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Background

On October 10, 2018, Kaspersky disclosed a Win32k Elevation of Privilege Exploit (CVE-2018-8453) captured in August.

This vulnerability was used as 0day in attacks targeting the Middle East to escalate privileges on the compromised Windows systems. It is related to window management and graphic device interfaces (win32kfull.sys) and could be used to elevate user privileges to system permissions. It can also be used to bypass sandbox protection such as PDF, Office and IE which makes the exploit extremely valuable.

360 Threat Intelligence Center performed deep analysis of this vulnerability and came up with PoC exploit that could work on part of the affected Windows systems (Both x86 and x64 version of Windows10).

Analysis Environment

The work was performed on Windows 10 x64 Version 1709 with patches before fixing CVE-2018-8453:

Root Cause

This vulnerability is caused by a fault in the win32kfull!NtUserSetWindowFNID function which fails to check whether the window object has been released while setting the FNID. This causes a new FNID to be set for a window that has already been released (FNID_FREED: 0x8000). By exploiting this defect, we can control the fnDWORD callback called in xxxFreeWindow when the window object get destroyed to cause UAF of pSBTrack in win32kfull!xxxSBTrackInit.

About FNID:By checking the leaked source code of WIN2000 and related documentations in ReactOs, we figure out that FNID is used to record what the window looks like, such as a button or an edit box. It can also be used to record the state of the window, for example, FNID_FREED(0x8000) means the window has been released.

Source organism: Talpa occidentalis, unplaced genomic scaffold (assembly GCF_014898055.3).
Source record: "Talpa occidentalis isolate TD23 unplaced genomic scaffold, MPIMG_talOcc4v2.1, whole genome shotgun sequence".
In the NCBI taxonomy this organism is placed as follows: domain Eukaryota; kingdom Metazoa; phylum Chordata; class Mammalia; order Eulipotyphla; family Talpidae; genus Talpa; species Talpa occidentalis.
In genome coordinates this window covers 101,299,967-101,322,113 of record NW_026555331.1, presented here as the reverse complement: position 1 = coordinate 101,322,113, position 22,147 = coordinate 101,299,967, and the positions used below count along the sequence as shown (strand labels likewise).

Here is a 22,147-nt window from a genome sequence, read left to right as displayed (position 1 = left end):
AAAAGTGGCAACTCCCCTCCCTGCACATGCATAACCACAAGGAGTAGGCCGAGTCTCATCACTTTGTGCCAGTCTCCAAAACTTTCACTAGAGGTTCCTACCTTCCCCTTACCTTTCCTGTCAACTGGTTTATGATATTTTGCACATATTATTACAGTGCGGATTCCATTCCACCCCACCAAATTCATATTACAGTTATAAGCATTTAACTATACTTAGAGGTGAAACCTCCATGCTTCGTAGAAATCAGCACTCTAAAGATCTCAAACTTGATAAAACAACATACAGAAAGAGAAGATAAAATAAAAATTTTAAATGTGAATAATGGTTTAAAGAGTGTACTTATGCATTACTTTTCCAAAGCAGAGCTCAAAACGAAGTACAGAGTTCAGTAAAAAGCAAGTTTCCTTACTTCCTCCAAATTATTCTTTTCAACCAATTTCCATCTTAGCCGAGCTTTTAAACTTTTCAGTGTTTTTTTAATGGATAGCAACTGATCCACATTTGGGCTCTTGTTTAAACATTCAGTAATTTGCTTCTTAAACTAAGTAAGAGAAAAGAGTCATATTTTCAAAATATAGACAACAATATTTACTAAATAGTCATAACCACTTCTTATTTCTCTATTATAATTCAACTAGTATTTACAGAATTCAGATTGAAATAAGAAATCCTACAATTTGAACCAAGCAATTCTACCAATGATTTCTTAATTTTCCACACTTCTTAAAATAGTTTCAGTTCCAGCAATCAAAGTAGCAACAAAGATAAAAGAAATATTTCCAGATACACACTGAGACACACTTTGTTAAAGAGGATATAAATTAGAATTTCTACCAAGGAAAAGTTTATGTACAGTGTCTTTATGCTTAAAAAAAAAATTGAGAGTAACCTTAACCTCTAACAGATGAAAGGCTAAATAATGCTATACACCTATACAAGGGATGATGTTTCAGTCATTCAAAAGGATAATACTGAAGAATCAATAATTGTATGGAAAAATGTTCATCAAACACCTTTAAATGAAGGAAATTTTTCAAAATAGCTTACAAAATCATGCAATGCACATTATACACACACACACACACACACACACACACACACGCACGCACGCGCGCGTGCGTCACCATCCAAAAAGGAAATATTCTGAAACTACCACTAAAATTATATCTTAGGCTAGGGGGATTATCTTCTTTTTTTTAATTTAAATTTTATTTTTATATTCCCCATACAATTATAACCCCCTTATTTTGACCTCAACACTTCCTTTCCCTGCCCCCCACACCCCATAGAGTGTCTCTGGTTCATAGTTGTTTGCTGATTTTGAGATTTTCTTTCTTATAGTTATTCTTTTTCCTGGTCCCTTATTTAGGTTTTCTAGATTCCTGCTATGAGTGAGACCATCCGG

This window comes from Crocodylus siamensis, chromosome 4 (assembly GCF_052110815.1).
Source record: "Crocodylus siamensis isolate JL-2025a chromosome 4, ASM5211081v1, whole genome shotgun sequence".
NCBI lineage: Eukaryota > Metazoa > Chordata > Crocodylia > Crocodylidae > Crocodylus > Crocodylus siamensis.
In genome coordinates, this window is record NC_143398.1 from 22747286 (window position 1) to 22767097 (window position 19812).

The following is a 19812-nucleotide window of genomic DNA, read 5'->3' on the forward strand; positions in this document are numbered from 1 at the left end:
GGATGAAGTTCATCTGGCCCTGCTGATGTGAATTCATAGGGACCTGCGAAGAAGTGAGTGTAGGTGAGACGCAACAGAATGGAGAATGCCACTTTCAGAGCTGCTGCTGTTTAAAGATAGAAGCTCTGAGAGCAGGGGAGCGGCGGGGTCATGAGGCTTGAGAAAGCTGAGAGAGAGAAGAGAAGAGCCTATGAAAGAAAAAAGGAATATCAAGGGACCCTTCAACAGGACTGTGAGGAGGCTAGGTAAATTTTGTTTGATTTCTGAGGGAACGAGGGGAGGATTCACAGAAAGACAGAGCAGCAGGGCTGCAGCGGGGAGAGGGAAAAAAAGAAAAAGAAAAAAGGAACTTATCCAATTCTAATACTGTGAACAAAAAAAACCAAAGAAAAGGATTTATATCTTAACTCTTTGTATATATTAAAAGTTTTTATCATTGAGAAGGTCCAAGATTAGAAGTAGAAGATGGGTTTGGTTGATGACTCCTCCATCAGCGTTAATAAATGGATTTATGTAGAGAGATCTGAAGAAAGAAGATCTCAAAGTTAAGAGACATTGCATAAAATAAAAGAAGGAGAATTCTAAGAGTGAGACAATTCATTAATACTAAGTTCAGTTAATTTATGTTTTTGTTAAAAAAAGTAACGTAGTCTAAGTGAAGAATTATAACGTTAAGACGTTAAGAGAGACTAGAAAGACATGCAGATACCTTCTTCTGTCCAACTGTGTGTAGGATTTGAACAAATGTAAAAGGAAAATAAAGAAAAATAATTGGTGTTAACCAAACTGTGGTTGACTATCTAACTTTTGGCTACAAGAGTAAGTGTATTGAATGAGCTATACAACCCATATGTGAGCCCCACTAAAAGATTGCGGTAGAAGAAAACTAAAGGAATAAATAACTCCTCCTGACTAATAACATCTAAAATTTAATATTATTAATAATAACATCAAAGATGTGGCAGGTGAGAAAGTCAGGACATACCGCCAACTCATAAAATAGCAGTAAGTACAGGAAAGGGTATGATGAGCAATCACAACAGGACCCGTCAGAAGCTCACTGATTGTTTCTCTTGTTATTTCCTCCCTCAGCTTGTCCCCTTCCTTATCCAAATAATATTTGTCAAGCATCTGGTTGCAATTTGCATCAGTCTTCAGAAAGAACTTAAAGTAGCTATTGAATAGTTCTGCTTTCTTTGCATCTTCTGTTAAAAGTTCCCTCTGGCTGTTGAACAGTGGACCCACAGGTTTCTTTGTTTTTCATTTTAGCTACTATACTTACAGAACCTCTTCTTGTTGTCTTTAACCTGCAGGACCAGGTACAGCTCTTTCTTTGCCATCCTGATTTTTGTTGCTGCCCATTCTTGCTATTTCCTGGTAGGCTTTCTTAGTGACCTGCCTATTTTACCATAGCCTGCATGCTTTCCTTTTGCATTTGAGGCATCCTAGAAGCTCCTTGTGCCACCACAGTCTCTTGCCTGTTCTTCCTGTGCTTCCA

POC – How to Trigger the Vulnerability

The vulnerability could get triggered by following steps:

Step 1: We need to hook two callbacks in the KernelCallbackTable first.

Step 2: Create the main window and the ScrollBar.

Step3: Send a WM_LBUTTONDOWN message to the scroll bar to trigger the call to the xxxSBTraackInit function.

Hint: When you perform a left click on a scroll bar, it will trigger the call to win32kfull!xxxSBTrackInit function. After that, function xxxSBTrackLoop will be called to capture mouse events in a loop, until the left mouse button is released or some other messages are received.

Step4: Call DestoryWindow(g_hMAINWND) in callback function fnDWORD_hook when it get executed by xxxSBTrackLoop.

This will result in calling win32kfull!xxxFreeWindow function. Because cbWndExtra is not 0 while registering the main window, this makes win32kfull!xxxFreeWindow to call xxxClientFreeWindowClassExtraBytes function in order to release the extra data which belongs to the main window.

Function in the above picture would execute KernelCallbackTable[126] callback which result in the calling of our second hook.

Step5: After entering our second hook function (fnClientFreeWindowClassExtraBytesCallBack_hook), we must manually call NtUserSetWindowFNID(g_hMAINWND,spec_fnid) to set the FNID of the main window (a value from 0x2A1 to 0x2AA, here we set spec_find to 0x2A2). Meanwhile create a new scroll bar (g_hSBWNDNew) and call SetCapture(g_hSBWNDNew) to set g_hSBWNDNew as the window to capture mouse events in the current thread.

Step6: Since the main window is destroyed, xxxSBTrackLoop will return and continue to execute HMAssignmentUnLock(&pSBTrack->spwndNotify) to perform related dereference that makes the main window get released completely. This will cause xxxFreeWindow to be called again:

From the above picture, we know that once xxxFreeWindow is called, the window's FNID will be marked with 0x8000.

Since the FNID of the main window was set to 0x2A2 in step 5, LOWORD(FNID) would be 0x82A2 (DestoryWindow function that get executed in step 4 called xxxFreeWindow to mark the main window with 0x8000). So SfnDWORD will be executed and then get into our hook through callback fnDWORD.

When get into fnDWORD_hook function again, it is our last chance to come back to R3. At this time, if SendMessage(g_hSBWNDNew, WM_CANCLEMODE) is called, xxxEndScroll (see win2k code as shown below) will be executed to release pSBTrack.